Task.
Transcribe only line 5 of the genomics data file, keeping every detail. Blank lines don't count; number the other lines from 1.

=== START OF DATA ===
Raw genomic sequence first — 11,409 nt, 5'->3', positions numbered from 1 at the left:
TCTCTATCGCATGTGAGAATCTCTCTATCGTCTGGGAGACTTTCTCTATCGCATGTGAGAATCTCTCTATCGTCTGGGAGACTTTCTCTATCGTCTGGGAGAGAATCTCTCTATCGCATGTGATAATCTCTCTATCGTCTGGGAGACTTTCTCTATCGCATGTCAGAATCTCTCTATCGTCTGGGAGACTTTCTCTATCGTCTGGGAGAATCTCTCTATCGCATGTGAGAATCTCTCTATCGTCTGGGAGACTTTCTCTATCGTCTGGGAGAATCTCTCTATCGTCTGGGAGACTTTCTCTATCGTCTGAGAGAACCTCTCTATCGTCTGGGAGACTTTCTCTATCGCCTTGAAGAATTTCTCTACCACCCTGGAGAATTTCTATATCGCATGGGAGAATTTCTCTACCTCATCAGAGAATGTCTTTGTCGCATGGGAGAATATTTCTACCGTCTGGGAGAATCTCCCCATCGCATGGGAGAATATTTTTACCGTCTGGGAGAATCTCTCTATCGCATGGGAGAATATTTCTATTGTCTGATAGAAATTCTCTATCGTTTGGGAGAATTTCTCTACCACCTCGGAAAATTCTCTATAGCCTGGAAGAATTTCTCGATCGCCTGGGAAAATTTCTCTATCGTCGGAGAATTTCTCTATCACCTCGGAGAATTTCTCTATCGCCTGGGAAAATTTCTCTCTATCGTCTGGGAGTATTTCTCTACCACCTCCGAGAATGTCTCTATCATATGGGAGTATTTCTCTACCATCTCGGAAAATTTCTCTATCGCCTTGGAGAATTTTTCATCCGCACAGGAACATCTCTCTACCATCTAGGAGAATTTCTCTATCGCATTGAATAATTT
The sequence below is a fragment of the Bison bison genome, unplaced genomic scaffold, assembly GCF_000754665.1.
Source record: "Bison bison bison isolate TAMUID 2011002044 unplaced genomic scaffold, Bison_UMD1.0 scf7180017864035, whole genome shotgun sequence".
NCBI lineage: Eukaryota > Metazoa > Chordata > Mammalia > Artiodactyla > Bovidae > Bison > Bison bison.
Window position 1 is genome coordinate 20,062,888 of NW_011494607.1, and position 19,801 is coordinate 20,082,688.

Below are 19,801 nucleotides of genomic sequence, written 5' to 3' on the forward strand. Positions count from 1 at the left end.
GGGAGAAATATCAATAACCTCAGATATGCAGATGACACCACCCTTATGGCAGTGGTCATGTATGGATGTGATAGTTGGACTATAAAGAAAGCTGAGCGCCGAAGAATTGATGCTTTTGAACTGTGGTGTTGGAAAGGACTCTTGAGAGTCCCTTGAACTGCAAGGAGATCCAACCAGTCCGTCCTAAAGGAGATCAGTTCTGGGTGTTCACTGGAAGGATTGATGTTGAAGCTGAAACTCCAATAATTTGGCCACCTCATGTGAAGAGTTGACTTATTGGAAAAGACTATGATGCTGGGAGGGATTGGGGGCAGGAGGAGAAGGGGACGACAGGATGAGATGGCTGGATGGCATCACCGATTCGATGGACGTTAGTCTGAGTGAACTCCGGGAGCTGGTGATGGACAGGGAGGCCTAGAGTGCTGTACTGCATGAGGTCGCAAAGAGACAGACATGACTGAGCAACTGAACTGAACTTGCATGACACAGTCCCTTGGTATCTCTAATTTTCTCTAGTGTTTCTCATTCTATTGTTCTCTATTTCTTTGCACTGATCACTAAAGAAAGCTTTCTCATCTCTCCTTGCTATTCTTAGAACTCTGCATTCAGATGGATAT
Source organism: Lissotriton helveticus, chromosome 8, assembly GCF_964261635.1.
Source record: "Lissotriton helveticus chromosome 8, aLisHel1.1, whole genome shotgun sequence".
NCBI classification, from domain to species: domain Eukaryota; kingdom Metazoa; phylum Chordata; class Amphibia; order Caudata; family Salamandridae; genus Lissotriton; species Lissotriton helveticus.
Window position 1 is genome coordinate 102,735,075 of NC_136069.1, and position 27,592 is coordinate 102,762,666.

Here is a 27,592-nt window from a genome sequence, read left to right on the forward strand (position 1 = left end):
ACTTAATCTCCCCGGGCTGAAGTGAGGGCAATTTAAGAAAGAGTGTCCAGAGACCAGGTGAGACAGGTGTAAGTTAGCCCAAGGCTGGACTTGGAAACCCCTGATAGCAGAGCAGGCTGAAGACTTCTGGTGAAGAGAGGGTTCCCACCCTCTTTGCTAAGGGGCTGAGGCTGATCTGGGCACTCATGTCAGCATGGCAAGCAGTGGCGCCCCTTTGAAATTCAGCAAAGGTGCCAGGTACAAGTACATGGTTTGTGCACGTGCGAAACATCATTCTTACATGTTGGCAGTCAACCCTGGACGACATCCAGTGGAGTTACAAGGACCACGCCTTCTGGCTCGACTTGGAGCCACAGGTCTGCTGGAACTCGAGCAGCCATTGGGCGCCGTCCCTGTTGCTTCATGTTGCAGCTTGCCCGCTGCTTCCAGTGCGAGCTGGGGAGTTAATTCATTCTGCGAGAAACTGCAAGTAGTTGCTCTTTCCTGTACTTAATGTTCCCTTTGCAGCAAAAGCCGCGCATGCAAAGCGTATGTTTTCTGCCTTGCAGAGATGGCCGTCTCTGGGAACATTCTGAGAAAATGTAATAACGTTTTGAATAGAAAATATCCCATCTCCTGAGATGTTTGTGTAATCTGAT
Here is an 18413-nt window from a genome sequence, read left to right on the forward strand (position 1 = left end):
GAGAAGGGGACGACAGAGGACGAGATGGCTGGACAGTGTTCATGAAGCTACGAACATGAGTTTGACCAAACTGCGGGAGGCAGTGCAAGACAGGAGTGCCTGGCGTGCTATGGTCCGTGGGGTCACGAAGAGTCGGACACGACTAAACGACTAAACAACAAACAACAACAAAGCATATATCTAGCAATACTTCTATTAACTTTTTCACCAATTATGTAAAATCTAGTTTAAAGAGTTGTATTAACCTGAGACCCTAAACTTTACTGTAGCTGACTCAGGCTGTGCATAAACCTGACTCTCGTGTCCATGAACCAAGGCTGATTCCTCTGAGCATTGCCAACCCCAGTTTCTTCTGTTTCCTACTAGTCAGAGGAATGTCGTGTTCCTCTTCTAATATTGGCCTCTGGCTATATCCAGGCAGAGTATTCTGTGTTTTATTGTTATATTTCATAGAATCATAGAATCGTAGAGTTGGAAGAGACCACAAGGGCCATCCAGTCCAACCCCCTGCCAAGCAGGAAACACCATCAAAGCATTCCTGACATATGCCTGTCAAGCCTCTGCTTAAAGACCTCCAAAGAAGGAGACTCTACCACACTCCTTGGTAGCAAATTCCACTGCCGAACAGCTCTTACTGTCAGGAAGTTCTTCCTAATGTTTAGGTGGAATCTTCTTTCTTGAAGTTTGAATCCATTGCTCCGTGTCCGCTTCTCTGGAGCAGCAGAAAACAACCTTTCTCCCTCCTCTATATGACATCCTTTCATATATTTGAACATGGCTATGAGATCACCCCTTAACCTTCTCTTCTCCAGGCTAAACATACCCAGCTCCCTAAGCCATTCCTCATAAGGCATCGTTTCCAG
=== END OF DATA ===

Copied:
NCBI lineage: Eukaryota > Metazoa > Chordata > Mammalia > Artiodactyla > Bovidae > Bison > Bison bison.